When there was a further referendum in 2011 on primary legislative powers, the proposal was carried comfortably, suggesting that 12 years’ experience of the Assembly had won around public opinion. The Assembly’s powers already grown substantially in that period – bearing out Ron Davies’ famous comment about devolution being a process not an event – and they have continued to grow since, with law-making and tax-raising powers being secured and put into practice.

The Welsh Government has been able to make a difference in areas like agricultural wages, in disapplying the worst aspects of the 2016 Trade Union Act, it has taken the Wales & Borders rail franchise into public ownership when private provision collapsed and it has responded to the Covid pandemic in a way that was far more coherent, consistent and science-based than the UK government’s approach, and which involved consultation with unions and other social partners at every step of the way. 
In this context, the results of the surveys of workers presented in the report are encouraging, to the extent that they suggest that there is more support for Welsh Government control in policy areas that are already devolved, such as health and education, where workers have seen beneficial consequences. 

On employment rights, where the Welsh Government has virtually no responsibility and no immediate prospect of gaining such responsibility, opinion is almost evenly split, suggesting that if a positive campaign were undertaken to get the possibility of devolution in this area on to the political agenda, support for the idea could increase. 
One question that the report poses is whether we should, in fact, campaign for that change, especially if industrial bargaining strength is ultimately more important than legislative change and if devolution of employment rights could even undermine unions’ capacity to negotiate positive outcomes at UK level.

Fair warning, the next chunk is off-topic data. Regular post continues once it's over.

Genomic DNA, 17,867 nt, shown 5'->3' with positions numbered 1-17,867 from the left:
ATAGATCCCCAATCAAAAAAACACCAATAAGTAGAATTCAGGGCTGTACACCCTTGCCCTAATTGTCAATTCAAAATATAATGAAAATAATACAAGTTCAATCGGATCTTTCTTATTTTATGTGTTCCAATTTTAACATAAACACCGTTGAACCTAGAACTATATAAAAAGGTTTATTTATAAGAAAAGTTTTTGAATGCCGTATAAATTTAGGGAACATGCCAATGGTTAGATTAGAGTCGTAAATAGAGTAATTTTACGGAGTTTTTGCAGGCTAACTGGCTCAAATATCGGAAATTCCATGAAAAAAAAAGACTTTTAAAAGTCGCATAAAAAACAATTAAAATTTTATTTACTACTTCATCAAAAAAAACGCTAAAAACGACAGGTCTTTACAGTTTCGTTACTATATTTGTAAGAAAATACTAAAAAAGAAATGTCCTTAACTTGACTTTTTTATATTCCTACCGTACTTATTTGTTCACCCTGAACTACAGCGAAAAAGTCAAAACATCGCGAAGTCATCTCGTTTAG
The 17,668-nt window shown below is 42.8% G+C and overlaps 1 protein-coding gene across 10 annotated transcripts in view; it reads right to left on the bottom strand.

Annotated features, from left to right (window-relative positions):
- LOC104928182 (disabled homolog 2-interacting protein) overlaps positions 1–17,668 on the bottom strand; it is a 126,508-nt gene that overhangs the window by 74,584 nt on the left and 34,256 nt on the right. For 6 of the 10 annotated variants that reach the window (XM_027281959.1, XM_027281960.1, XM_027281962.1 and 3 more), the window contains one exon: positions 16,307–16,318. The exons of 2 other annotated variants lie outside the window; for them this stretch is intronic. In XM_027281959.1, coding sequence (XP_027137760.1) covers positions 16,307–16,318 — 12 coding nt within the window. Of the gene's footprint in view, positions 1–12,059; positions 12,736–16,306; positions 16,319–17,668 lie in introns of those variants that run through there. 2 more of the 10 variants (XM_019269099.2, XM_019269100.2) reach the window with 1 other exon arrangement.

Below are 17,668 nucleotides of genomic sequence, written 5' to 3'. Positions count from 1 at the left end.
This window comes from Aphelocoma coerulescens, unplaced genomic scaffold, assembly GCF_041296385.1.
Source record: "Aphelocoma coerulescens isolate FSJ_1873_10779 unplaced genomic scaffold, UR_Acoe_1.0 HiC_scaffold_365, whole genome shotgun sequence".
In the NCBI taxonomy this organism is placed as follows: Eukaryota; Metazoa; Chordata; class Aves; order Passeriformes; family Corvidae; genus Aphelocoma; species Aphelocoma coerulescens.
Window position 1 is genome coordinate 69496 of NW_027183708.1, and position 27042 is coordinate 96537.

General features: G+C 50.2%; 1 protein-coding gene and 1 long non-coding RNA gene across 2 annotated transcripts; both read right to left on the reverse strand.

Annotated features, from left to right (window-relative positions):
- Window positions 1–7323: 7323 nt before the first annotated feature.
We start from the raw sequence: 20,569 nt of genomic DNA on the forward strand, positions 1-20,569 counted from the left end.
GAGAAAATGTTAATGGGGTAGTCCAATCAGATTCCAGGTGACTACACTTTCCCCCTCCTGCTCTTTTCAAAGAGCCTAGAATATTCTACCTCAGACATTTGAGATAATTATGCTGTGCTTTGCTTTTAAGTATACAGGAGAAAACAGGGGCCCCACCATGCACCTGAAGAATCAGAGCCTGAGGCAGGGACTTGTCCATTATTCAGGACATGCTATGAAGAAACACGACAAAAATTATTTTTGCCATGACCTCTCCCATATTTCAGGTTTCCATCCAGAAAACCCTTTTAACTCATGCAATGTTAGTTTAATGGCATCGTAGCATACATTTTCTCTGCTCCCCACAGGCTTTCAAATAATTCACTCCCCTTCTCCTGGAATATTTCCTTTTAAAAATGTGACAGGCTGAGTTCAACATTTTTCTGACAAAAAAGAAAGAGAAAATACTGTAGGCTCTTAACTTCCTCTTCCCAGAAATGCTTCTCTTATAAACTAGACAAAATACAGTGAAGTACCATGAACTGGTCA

Hopefully, a change of government on the horizon in Westminster, even if we will now have to wait until the autumn to see it happen. Labour is still promising a new deal for working people. We may need to manage our expectations about what that will ultimately entail, given the way the UK Labour leadership has been backtracking on some of its commitments, but nevertheless, the expected change of government can only be positive for workers. 
However, even if and when that change comes to pass, the political pendulum at UK level will eventually swing back to the right. I will be 54 years old in a couple of weeks and for 36 of those years – two-thirds of my lifetime – the UK has been ruled by Conservative or Conservative-led governments, with Labour in office only for the remaining 18 years. With no reason to suppose that that pattern will change any time soon, we have to accept that any gains secured under the next Labour government could fairly easily and quickly be reversed.